Objectives: To examine changes in the modes of delivery of twins in Victoria over 33 years. Design: Retrospective population-based study. Setting, participants: All twin births in Victoria, 1 January 1983 – 31 December 2015. Major outcomes: Mode of birth (vaginal, planned or unplanned caesarean delivery); indications for caesarean delivery. Results: During 1983–2015, 32 187 twin pregnancies ended in live or stillbirths in Victoria. The proportion of twins born by caesarean delivery increased from 24% (156 twin deliveries) in 1983 to 71% (782 deliveries) in 2015. The proportion of twin births by planned caesarean delivery with twin pregnancy as the sole indication for caesarean delivery increased across this period from 1.8% (12 twin deliveries) to 21% (231 deliveries). The proportion of twin births by caesarean delivery and the proportion of caesarean twin deliveries with twin pregnancy as the principal indication each differed between Victorian regions. Conclusion: During 1983–2015, the proportion of twins born in Victoria by caesarean delivery increased almost threefold, mostly because caesarean delivery has become the preferred mode of birth for twin pregnancies. Regional differences in the delivery of twins suggest that the number of caesarean deliveries can be reduced with appropriate system and training support.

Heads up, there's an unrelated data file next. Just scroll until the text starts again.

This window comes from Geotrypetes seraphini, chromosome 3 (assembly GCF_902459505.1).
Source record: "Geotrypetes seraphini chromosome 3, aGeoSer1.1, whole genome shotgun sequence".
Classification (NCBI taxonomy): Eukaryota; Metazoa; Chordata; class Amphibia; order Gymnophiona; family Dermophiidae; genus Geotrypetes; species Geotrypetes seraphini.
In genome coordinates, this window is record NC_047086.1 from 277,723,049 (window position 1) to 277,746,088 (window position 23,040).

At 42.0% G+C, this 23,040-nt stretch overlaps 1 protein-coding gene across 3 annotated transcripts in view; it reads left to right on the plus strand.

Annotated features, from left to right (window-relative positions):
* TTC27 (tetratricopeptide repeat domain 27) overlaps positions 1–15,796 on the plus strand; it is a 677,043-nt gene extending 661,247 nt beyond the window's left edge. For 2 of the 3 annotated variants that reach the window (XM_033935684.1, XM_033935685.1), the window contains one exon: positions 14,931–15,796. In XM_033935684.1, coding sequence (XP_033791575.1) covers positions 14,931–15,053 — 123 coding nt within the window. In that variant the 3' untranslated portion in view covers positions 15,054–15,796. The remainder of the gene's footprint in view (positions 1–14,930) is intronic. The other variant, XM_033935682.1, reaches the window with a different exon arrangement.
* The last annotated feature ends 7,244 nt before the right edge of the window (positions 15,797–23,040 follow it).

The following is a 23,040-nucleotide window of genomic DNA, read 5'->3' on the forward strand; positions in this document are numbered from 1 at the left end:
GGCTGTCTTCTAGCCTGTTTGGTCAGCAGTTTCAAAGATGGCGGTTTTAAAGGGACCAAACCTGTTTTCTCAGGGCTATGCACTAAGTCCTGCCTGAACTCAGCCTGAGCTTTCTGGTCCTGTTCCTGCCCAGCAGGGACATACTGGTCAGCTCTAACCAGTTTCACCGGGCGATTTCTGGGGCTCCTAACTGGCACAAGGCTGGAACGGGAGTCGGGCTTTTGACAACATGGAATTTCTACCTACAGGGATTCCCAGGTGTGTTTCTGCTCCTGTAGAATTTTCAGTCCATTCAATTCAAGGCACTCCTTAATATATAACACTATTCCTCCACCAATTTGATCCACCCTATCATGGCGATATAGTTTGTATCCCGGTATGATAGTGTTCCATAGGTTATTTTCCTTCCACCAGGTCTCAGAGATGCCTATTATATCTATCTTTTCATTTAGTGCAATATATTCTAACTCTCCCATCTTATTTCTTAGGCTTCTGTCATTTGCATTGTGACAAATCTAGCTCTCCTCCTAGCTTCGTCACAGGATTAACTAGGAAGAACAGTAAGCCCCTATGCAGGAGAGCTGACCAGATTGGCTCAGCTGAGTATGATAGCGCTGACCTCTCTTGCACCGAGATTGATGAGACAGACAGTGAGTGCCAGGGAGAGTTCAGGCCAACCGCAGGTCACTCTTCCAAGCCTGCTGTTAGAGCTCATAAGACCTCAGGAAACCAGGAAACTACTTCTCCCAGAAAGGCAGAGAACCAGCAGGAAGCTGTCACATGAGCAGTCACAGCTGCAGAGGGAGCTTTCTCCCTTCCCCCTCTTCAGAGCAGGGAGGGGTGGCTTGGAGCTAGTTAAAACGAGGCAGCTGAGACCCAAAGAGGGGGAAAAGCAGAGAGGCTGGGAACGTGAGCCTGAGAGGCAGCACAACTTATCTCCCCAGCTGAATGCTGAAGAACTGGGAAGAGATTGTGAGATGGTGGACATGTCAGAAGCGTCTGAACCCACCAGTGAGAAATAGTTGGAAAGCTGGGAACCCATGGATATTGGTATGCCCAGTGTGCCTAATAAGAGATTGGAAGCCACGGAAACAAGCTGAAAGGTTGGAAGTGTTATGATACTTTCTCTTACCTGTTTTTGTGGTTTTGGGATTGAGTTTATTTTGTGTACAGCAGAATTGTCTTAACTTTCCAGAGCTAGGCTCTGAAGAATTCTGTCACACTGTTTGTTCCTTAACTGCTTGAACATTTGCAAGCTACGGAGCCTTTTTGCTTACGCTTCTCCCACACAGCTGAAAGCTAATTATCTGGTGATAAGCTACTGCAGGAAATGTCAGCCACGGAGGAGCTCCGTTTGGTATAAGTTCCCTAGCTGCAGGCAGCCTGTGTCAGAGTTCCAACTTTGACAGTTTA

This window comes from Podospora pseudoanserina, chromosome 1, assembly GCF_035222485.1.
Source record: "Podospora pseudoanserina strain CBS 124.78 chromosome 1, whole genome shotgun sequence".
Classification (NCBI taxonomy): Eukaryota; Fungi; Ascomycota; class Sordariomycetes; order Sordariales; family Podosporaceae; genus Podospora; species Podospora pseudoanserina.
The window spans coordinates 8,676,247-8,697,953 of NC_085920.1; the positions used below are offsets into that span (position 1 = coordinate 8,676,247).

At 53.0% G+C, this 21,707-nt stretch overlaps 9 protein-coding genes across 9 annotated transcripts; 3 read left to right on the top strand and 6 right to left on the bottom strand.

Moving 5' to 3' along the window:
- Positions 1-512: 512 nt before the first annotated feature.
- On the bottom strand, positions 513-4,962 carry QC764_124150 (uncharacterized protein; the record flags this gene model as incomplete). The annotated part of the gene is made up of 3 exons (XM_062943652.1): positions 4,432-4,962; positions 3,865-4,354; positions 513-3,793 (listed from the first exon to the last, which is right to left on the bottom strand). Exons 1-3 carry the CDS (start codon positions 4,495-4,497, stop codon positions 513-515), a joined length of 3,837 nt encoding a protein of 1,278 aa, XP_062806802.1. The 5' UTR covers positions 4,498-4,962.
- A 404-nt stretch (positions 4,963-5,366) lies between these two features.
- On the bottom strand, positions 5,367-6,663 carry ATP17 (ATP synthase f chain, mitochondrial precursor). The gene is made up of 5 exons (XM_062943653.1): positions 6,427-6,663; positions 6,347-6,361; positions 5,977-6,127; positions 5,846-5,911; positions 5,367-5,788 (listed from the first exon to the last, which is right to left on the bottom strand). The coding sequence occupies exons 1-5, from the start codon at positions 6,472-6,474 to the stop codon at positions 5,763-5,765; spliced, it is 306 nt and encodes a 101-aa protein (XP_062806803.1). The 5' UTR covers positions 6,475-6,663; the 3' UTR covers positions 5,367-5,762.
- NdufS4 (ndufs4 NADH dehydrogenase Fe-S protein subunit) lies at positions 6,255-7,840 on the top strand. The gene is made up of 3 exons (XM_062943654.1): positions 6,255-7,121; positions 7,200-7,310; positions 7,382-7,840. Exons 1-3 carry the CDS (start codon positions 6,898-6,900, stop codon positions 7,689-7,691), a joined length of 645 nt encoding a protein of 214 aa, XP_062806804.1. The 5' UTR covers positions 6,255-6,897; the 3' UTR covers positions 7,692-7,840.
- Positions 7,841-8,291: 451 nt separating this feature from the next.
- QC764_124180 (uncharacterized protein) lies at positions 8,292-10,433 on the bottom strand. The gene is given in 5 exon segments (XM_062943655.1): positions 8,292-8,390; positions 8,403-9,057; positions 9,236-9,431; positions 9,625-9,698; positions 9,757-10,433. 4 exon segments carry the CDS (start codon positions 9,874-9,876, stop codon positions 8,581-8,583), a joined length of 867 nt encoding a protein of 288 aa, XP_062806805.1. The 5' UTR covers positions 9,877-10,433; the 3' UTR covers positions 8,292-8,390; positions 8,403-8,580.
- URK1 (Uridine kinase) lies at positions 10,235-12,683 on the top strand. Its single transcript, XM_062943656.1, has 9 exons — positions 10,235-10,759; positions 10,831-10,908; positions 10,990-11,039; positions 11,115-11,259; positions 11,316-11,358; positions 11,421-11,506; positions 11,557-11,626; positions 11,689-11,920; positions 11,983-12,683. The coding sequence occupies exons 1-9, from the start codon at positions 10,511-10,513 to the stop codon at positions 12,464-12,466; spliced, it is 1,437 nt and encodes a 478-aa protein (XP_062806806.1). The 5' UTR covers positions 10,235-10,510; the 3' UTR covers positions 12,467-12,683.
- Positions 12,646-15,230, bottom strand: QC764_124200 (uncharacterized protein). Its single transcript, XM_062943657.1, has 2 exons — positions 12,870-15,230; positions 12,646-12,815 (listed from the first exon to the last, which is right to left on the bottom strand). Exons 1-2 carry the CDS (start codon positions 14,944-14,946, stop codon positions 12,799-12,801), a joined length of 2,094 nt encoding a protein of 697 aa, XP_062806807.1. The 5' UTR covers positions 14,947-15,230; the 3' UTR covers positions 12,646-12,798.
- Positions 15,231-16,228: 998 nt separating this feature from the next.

- Cesarean section
- Pregnancy, high-risk